Wednesday 21 November 2018

White Feather by Catherine & David MacPhail November Book of the Month

I've had the privilege this year of reviewing a couple of wonderful books which take inspiration from the world war and now with the Armistice Centenary getting ever closer, I have been given the opportunity to read another poignant tale, White Feather by Catherine & David MacPhail. But this is a WW1 story with a difference.


The First World War is over, but for Tony there is little to celebrate. His brother never returned from no man's land. To make it worse, Charlie died not as a hero but was executed as a coward. Grief-stricken Tony refuses to believe that his brother was a traitor, and he is pushed to the edge in his dark quest to uncover the horrifying truth.

Now I mentioned at the beginning of my post that this was a World War 1 story that wasn't quite the same as ones you've probably read previously.

Most stories will focus on perhaps the war itself and the heroes that bravely fought throughout this terrifying time but we never hear much about those who chose to flee, who are seen as deserters of their country . . . 

But for Tony, this is something he has to face head on. Not because he himself has not been brave enough but because of his older brother Charlie who was found in the trenches in a compromising position, now in death he is seen as a coward.

However we all know that things aren't always as they appear.

A grief-stricken quest for justice in the wake of WW1, from a mother-and-son writing team.

The story begins at the end of the war, when the soldiers were coming home. A moment being celebrated by many. But there are those who are left with mix emotions, with family members unable to return home as they died fighting for a great cause. So hard to feel sadness and pride all at the same time.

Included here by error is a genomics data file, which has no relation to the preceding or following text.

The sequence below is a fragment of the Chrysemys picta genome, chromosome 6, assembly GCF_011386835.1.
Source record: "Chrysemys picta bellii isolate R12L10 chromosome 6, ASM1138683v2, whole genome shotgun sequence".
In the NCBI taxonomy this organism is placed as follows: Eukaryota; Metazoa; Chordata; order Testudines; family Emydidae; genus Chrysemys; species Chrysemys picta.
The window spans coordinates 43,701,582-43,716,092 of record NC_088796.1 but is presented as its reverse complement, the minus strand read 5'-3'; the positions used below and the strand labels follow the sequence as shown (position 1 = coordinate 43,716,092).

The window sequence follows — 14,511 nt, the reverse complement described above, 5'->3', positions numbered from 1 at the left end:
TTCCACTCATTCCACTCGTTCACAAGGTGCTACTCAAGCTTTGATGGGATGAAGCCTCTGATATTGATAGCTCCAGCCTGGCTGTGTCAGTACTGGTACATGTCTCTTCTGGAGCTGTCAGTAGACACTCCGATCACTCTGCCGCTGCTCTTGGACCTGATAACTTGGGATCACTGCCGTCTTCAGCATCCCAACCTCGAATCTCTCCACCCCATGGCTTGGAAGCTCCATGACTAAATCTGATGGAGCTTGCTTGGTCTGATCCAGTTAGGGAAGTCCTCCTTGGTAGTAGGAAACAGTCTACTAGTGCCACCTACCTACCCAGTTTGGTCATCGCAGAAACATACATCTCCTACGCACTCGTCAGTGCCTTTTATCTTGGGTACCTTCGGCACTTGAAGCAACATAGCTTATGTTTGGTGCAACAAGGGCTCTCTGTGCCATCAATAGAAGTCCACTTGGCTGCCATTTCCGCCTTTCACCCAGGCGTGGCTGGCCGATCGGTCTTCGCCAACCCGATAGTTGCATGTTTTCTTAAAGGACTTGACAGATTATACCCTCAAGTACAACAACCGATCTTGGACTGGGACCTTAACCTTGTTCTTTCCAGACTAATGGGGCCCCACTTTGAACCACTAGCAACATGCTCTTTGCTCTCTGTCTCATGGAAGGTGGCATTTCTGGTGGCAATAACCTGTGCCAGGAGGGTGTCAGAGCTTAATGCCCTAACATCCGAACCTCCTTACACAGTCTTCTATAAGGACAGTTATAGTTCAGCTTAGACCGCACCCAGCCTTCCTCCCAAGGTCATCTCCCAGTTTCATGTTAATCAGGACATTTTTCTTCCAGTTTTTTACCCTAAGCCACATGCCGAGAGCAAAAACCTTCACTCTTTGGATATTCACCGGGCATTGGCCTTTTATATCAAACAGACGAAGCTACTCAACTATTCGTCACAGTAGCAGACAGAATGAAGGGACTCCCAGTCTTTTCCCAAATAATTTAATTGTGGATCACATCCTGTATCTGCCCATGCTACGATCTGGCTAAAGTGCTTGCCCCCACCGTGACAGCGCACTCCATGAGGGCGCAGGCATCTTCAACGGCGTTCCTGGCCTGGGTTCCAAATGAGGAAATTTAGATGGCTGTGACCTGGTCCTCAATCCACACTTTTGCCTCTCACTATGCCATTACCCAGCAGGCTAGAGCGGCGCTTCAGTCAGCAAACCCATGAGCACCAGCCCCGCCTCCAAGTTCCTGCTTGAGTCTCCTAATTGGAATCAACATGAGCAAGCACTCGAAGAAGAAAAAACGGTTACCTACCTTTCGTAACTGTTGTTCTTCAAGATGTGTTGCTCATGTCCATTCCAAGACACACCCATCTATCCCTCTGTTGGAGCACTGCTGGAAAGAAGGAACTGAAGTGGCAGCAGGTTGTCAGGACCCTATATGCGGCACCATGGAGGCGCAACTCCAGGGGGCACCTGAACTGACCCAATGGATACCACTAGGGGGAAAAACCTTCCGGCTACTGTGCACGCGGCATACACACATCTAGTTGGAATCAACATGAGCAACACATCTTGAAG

And then there's Tony.

Not wanting to cry, he's sixteen now, a man and men don't cry and those around him believed that his brother had run away from the battle field instead of standing his ground and fighting the enemies around them. A point proven when a stranger places a white feather in Tony's hand, the sign of cowardice.

"Tell the truth," Tony blurted out at last. "You know the truth."

Despite what they'd been told, Tony can't shake the feeling that the truth wasn't being told, his brother was the bravest person he knew. A feeling confirmed when he discovers a letter addressed to himself and his ma with a hidden message that he manages to decode - Fortune Knows Truth Make Him Tell.

A message from the grave?

Tony just can't ignore what he's read and sets himself a mission of setting the record straight but to do that he needs to find this man, Fortune. What does he know about Charlie?

"Everyone said this was like nothing that had happened before. It was hell - a living nightmare."

Aimed at children aged 8+, this is part of Barrington Stoke's super readable range. I would say it is better suited to children aged between 10-12 purely because of the subject it surrounds but I have to say for a short story it is very cleverly written.

White Feather is quietly powerful and a great book for bigger discussions about the war. Not just about the battles but about the emotions involved in such large events.

I'm now giving this book to my 10 year old as she'll be studying WW1 in her class this term and I think this could add an extra depth to an already fascinating part of our history.


  1. Interesting. I would't have guessed it was a children's book unto you said

  2. I was surprised when you said it was a children's book as well. I really want to know what happened now!


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